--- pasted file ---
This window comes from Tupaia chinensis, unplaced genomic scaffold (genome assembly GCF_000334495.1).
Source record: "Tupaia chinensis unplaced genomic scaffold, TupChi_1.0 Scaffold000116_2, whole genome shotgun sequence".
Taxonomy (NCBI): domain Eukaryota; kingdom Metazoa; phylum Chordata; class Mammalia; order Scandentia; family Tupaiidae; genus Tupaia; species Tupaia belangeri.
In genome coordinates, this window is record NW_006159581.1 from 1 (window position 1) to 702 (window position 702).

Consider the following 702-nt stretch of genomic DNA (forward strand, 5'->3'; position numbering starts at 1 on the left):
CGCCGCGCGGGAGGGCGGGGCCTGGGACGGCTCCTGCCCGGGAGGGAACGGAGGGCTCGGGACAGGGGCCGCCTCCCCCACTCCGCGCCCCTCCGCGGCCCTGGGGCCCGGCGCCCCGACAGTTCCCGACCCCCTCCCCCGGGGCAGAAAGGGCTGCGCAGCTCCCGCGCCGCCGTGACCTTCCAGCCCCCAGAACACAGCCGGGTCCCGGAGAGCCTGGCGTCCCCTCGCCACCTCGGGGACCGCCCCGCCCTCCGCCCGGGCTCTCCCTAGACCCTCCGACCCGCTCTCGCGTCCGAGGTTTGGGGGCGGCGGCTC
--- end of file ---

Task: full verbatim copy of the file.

This window comes from Tupaia chinensis, unplaced genomic scaffold (genome assembly GCF_000334495.1).
Source record: "Tupaia chinensis unplaced genomic scaffold, TupChi_1.0 Scaffold000116_2, whole genome shotgun sequence".
Taxonomy (NCBI): domain Eukaryota; kingdom Metazoa; phylum Chordata; class Mammalia; order Scandentia; family Tupaiidae; genus Tupaia; species Tupaia belangeri.
In genome coordinates, this window is record NW_006159581.1 from 1 (window position 1) to 702 (window position 702).

Consider the following 702-nt stretch of genomic DNA (forward strand, 5'->3'; position numbering starts at 1 on the left):
CGCCGCGCGGGAGGGCGGGGCCTGGGACGGCTCCTGCCCGGGAGGGAACGGAGGGCTCGGGACAGGGGCCGCCTCCCCCACTCCGCGCCCCTCCGCGGCCCTGGGGCCCGGCGCCCCGACAGTTCCCGACCCCCTCCCCCGGGGCAGAAAGGGCTGCGCAGCTCCCGCGCCGCCGTGACCTTCCAGCCCCCAGAACACAGCCGGGTCCCGGAGAGCCTGGCGTCCCCTCGCCACCTCGGGGACCGCCCCGCCCTCCGCCCGGGCTCTCCCTAGACCCTCCGACCCGCTCTCGCGTCCGAGGTTTGGGGGCGGCGGCTC